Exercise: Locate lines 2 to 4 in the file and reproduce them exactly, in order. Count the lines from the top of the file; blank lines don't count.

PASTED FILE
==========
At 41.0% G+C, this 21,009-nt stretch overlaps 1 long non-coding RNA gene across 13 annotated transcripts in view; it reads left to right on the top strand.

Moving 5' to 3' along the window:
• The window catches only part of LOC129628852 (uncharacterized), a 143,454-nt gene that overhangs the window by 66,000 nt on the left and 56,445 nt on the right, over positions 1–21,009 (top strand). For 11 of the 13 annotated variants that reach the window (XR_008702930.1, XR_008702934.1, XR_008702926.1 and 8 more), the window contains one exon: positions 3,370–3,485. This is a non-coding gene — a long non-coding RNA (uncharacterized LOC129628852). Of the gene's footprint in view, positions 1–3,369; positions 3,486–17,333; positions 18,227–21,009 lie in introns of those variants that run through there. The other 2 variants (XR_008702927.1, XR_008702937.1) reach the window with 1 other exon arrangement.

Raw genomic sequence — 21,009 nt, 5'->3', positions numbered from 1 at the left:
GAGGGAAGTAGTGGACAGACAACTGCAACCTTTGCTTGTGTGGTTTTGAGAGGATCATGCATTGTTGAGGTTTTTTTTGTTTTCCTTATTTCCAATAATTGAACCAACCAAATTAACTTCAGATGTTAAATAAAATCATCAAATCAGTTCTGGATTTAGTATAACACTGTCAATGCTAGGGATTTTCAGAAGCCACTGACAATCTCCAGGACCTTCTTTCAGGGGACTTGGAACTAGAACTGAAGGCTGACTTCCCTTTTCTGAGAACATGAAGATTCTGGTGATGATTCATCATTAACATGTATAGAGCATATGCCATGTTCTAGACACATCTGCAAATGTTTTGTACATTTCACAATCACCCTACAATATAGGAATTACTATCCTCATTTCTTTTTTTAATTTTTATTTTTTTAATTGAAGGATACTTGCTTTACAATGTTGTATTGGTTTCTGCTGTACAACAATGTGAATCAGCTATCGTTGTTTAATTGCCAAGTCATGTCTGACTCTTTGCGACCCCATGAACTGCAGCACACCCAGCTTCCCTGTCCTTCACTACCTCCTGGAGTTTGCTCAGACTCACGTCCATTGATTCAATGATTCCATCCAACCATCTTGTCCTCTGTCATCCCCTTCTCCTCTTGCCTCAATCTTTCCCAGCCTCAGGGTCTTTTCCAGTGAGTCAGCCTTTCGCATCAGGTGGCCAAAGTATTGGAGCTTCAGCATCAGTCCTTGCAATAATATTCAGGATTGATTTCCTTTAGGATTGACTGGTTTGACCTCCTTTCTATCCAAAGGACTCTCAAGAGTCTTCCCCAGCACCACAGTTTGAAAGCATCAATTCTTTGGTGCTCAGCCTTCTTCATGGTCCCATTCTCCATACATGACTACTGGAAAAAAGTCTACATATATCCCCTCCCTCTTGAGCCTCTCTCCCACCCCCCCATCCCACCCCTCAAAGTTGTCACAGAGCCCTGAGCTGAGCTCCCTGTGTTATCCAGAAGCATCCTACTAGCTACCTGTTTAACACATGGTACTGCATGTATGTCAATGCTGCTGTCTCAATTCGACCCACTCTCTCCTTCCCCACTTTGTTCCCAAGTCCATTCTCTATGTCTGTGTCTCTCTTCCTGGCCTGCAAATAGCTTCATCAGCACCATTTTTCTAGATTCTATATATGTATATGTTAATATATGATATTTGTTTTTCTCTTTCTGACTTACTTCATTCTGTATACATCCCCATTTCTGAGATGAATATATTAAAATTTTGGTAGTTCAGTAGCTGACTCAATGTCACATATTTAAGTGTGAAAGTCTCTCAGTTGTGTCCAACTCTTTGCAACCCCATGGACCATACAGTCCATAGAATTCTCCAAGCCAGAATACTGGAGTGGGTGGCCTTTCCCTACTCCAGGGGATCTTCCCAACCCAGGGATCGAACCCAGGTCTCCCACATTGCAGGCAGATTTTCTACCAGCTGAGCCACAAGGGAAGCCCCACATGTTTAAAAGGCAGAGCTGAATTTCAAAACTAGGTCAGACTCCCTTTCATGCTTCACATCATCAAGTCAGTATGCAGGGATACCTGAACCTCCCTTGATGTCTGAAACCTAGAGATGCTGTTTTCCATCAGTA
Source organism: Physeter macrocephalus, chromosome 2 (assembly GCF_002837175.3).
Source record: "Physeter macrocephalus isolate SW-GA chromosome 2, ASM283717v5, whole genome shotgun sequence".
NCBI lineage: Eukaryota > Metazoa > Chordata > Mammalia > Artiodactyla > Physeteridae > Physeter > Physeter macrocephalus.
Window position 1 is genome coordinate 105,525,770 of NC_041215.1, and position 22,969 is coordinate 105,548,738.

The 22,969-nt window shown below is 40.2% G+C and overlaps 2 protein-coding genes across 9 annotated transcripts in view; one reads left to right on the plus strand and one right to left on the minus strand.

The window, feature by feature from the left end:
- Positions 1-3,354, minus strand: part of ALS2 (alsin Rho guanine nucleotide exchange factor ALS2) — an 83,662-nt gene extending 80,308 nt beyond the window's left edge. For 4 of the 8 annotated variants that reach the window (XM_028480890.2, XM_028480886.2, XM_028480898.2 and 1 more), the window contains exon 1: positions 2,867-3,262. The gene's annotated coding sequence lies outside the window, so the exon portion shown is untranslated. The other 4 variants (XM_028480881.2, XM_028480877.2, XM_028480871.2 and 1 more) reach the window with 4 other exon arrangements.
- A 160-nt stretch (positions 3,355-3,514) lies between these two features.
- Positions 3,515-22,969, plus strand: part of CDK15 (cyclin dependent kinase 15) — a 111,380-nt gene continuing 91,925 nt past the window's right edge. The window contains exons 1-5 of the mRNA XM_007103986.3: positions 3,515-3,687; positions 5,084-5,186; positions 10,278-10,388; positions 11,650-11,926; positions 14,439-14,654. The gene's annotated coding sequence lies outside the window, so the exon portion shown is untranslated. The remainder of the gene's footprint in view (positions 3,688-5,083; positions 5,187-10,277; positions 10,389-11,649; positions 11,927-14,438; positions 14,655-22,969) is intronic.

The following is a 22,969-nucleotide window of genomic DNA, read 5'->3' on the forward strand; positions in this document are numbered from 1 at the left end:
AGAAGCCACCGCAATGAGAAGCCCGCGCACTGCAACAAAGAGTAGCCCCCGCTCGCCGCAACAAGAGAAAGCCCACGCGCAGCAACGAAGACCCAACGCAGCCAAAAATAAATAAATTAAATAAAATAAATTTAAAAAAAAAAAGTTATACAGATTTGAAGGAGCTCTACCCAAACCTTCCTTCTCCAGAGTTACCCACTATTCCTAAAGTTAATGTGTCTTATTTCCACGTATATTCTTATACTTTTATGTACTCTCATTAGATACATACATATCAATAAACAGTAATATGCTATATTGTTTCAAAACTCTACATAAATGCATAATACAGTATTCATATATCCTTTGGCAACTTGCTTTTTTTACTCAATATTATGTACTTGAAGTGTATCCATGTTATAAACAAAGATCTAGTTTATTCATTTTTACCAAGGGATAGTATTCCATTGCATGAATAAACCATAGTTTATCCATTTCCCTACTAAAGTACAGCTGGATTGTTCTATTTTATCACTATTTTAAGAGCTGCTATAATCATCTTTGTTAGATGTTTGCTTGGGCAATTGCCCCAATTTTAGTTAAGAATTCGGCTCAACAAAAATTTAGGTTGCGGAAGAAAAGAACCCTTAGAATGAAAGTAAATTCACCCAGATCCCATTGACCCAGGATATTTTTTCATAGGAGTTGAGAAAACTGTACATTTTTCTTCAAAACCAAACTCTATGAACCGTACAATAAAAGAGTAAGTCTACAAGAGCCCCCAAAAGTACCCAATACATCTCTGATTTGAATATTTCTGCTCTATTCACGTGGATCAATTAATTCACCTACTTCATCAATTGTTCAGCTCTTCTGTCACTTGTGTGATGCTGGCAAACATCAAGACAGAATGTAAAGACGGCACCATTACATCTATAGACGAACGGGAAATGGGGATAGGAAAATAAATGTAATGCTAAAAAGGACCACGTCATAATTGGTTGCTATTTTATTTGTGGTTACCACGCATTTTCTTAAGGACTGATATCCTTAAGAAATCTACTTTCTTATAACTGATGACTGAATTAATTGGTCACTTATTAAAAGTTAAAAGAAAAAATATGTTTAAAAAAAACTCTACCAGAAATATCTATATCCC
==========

Moving 5' to 3' along the window:
• The window catches only part of LOC129628852 (uncharacterized), a 143,454-nt gene that overhangs the window by 66,000 nt on the left and 56,445 nt on the right, over positions 1–21,009 (top strand). For 11 of the 13 annotated variants that reach the window (XR_008702930.1, XR_008702934.1, XR_008702926.1 and 8 more), the window contains one exon: positions 3,370–3,485. This is a non-coding gene — a long non-coding RNA (uncharacterized LOC129628852). Of the gene's footprint in view, positions 1–3,369; positions 3,486–17,333; positions 18,227–21,009 lie in introns of those variants that run through there. The other 2 variants (XR_008702927.1, XR_008702937.1) reach the window with 1 other exon arrangement.

Raw genomic sequence — 21,009 nt, 5'->3', positions numbered from 1 at the left: